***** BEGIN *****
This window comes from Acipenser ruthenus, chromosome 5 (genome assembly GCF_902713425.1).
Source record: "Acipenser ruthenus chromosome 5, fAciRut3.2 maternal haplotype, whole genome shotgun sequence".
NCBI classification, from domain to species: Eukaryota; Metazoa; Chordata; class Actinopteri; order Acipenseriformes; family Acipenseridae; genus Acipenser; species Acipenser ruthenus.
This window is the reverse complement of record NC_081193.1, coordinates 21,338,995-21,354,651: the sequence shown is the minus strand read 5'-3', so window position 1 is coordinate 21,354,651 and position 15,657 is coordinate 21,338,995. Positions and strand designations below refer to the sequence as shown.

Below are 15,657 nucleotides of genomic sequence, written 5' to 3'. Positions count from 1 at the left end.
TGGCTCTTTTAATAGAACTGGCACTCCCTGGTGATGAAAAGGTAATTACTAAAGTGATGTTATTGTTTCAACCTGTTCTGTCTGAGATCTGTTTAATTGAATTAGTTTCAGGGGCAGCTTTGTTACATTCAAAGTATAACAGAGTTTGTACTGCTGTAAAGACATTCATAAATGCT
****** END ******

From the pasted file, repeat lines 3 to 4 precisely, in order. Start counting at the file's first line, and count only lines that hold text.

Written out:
NCBI classification, from domain to species: Eukaryota; Metazoa; Chordata; class Actinopteri; order Acipenseriformes; family Acipenseridae; genus Acipenser; species Acipenser ruthenus.
This window is the reverse complement of record NC_081193.1, coordinates 21,338,995-21,354,651: the sequence shown is the minus strand read 5'-3', so window position 1 is coordinate 21,354,651 and position 15,657 is coordinate 21,338,995. Positions and strand designations below refer to the sequence as shown.